December 21, 2012 | by Sadie Stein
February 23, 2012 | by Robin Bellinger
Martha Washington’s Booke of Cookery is the transcription of a handwritten recipe collection that came to Martha Washington through her first husband, Daniel Custis. By the time she received it, in 1749, its value would have been mostly sentimental, not culinary; the old family recipes date from Jacobean and even Elizabethan England. This we learn from the book’s spirited annotator, Karen Hess, whose commentary, published with the transcription in 1981 by Columbia University Press, works like salt: without it, the old recipes, filled with antiquated spelling and vocabulary, would be hard to choke down. With it, the reader—this reader—can’t get enough. (“Lady comes from Old English words meaning kneader of loaves,” Hess writes. How was I muddling along in my floury apron without this fact?)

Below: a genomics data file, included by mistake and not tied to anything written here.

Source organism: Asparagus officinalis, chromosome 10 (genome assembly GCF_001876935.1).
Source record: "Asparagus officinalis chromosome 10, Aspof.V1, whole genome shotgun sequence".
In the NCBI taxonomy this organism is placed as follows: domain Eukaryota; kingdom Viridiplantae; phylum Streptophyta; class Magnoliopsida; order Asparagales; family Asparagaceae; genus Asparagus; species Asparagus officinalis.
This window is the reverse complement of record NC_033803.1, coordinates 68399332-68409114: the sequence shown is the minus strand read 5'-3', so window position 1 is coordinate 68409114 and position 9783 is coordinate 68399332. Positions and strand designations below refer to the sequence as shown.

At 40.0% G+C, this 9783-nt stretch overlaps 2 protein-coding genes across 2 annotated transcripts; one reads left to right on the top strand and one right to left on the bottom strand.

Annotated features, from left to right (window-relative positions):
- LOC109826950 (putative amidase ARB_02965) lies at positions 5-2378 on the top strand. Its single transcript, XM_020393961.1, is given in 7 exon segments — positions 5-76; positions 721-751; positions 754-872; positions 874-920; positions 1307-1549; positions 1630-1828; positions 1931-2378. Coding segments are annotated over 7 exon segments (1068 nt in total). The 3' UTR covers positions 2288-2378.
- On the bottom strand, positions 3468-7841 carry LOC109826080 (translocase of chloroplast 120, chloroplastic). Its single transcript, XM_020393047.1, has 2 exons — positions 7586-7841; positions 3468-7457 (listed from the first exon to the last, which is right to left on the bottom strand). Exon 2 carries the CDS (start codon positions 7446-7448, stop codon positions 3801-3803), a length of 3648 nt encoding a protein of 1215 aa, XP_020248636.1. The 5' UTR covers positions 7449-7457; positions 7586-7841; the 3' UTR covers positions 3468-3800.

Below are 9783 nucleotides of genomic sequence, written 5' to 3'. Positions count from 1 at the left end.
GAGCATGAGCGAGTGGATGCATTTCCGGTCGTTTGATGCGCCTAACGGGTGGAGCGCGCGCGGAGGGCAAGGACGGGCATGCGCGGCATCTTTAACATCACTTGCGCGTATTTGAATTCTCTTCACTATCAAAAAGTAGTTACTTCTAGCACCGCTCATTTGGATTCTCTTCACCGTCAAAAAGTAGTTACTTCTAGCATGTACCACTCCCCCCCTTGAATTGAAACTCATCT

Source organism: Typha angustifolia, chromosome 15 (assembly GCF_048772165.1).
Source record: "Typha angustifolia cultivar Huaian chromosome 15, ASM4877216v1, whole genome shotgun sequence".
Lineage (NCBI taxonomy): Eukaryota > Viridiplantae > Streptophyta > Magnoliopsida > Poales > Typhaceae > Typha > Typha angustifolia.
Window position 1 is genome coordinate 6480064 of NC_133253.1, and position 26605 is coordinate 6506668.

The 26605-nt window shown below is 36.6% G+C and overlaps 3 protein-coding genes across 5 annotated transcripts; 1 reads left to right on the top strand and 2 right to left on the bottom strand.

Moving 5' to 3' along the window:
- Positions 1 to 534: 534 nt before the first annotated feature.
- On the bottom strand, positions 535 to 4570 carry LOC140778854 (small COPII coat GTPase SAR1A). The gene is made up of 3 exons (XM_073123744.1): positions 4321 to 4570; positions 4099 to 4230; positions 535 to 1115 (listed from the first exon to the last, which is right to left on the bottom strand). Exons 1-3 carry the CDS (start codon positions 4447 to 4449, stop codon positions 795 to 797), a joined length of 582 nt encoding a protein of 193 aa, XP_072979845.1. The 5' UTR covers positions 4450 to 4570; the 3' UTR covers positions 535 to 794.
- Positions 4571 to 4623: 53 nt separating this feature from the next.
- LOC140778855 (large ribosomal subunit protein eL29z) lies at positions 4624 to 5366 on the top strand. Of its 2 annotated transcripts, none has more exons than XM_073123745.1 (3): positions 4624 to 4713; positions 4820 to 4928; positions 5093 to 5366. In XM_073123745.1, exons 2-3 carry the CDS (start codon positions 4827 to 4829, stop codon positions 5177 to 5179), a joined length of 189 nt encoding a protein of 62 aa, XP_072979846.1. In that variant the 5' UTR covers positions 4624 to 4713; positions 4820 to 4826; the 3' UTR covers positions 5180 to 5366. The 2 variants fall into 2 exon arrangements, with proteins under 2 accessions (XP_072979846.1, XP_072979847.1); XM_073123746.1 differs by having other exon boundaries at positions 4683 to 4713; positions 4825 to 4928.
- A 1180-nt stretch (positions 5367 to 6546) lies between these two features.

Karen Hess, who was given access to the manuscript by the Historical Society of Pennsylvania, was an instinctive cook, trained at her grandmother’s side between the two world wars in a Nebraska community where the competition to prepare the tastiest supper for the pastor was, by her own account, fierce. Her contempt for the use of flour—“demon flour”!—in sauces was the result of years of cooking and tasting. Her interest in food deepened in the sixties, when her husband, John, a reporter for The New York Times, took the family to Paris for a nine-year stint. France did its thing, and the housewife eventually transformed herself, despite her lack of formal training, into a pioneer of food scholarship. “No other aspect of human endeavor has been so neglected by historians as home cooking,” she wrote. “I cannot help but feel that this neglect is also related to the ageless depreciation of the work of women.” In her books she strove to re-create our domestic past accurately, without sentiment. After Martha Washington’s Booke of Cookery, Hess published annotated editions of several more important early American cookbooks, such as Mary Randolph’s Virginia Housewife and The Carolina Rice Kitchen, a social history of rice cultivation in South Carolina, with an emphasis on the role of knowledgeable slaves. In 1985, she became one of the founding members of the Culinary Historians of New York.